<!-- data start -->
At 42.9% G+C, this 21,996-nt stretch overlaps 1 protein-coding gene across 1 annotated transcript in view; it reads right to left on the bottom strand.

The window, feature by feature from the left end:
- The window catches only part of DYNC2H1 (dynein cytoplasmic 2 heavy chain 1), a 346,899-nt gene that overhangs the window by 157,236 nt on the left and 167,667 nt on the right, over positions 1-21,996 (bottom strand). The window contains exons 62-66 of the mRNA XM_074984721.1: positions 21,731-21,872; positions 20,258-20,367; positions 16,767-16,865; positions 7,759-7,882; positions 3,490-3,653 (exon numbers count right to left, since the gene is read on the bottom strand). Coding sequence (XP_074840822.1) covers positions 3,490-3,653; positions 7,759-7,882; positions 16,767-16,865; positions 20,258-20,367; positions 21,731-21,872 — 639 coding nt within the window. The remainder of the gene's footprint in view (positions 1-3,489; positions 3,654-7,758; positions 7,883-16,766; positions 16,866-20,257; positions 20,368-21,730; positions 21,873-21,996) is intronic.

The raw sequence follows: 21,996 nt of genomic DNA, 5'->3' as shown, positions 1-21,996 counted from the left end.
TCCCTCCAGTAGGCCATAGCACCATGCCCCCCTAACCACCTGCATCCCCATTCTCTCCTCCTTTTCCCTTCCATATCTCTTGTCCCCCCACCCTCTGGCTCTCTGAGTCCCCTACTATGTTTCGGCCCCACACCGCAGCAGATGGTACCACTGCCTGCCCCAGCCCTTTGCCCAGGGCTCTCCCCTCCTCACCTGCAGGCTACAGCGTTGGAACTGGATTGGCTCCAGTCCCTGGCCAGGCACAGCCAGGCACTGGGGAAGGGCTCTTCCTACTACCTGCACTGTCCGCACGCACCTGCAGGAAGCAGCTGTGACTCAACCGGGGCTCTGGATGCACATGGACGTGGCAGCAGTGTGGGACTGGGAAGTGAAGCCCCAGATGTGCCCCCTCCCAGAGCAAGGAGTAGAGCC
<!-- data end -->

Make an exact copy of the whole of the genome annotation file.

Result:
At 42.9% G+C, this 21,996-nt stretch overlaps 1 protein-coding gene across 1 annotated transcript in view; it reads right to left on the bottom strand.

The window, feature by feature from the left end:
- The window catches only part of DYNC2H1 (dynein cytoplasmic 2 heavy chain 1), a 346,899-nt gene that overhangs the window by 157,236 nt on the left and 167,667 nt on the right, over positions 1-21,996 (bottom strand). The window contains exons 62-66 of the mRNA XM_074984721.1: positions 21,731-21,872; positions 20,258-20,367; positions 16,767-16,865; positions 7,759-7,882; positions 3,490-3,653 (exon numbers count right to left, since the gene is read on the bottom strand). Coding sequence (XP_074840822.1) covers positions 3,490-3,653; positions 7,759-7,882; positions 16,767-16,865; positions 20,258-20,367; positions 21,731-21,872 — 639 coding nt within the window. The remainder of the gene's footprint in view (positions 1-3,489; positions 3,654-7,758; positions 7,883-16,766; positions 16,866-20,257; positions 20,368-21,730; positions 21,873-21,996) is intronic.

The raw sequence follows: 21,996 nt of genomic DNA, 5'->3' as shown, positions 1-21,996 counted from the left end.
TCCCTCCAGTAGGCCATAGCACCATGCCCCCCTAACCACCTGCATCCCCATTCTCTCCTCCTTTTCCCTTCCATATCTCTTGTCCCCCCACCCTCTGGCTCTCTGAGTCCCCTACTATGTTTCGGCCCCACACCGCAGCAGATGGTACCACTGCCTGCCCCAGCCCTTTGCCCAGGGCTCTCCCCTCCTCACCTGCAGGCTACAGCGTTGGAACTGGATTGGCTCCAGTCCCTGGCCAGGCACAGCCAGGCACTGGGGAAGGGCTCTTCCTACTACCTGCACTGTCCGCACGCACCTGCAGGAAGCAGCTGTGACTCAACCGGGGCTCTGGATGCACATGGACGTGGCAGCAGTGTGGGACTGGGAAGTGAAGCCCCAGATGTGCCCCCTCCCAGAGCAAGGAGTAGAGCC